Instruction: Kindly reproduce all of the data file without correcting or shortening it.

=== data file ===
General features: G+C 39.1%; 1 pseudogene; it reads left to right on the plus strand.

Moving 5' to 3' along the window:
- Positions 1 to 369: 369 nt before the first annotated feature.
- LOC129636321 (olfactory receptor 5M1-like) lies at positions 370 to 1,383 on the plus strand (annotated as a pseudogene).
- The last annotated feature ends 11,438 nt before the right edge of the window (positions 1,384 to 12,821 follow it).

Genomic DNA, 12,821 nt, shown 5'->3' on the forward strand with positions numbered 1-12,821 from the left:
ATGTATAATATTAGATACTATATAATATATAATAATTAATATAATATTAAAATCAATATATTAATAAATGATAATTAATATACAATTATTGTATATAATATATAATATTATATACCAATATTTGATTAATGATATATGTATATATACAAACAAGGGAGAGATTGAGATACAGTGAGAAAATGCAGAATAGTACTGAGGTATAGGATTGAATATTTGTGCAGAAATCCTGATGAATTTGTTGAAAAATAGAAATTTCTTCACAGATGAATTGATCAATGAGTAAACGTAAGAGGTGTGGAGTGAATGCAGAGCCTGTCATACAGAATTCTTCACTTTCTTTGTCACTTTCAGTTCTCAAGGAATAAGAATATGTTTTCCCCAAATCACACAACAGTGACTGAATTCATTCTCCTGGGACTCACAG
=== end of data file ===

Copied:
General features: G+C 39.1%; 1 pseudogene; it reads left to right on the plus strand.

Moving 5' to 3' along the window:
- Positions 1 to 369: 369 nt before the first annotated feature.
- LOC129636321 (olfactory receptor 5M1-like) lies at positions 370 to 1,383 on the plus strand (annotated as a pseudogene).
- The last annotated feature ends 11,438 nt before the right edge of the window (positions 1,384 to 12,821 follow it).

Genomic DNA, 12,821 nt, shown 5'->3' on the forward strand with positions numbered 1-12,821 from the left:
ATGTATAATATTAGATACTATATAATATATAATAATTAATATAATATTAAAATCAATATATTAATAAATGATAATTAATATACAATTATTGTATATAATATATAATATTATATACCAATATTTGATTAATGATATATGTATATATACAAACAAGGGAGAGATTGAGATACAGTGAGAAAATGCAGAATAGTACTGAGGTATAGGATTGAATATTTGTGCAGAAATCCTGATGAATTTGTTGAAAAATAGAAATTTCTTCACAGATGAATTGATCAATGAGTAAACGTAAGAGGTGTGGAGTGAATGCAGAGCCTGTCATACAGAATTCTTCACTTTCTTTGTCACTTTCAGTTCTCAAGGAATAAGAATATGTTTTCCCCAAATCACACAACAGTGACTGAATTCATTCTCCTGGGACTCACAG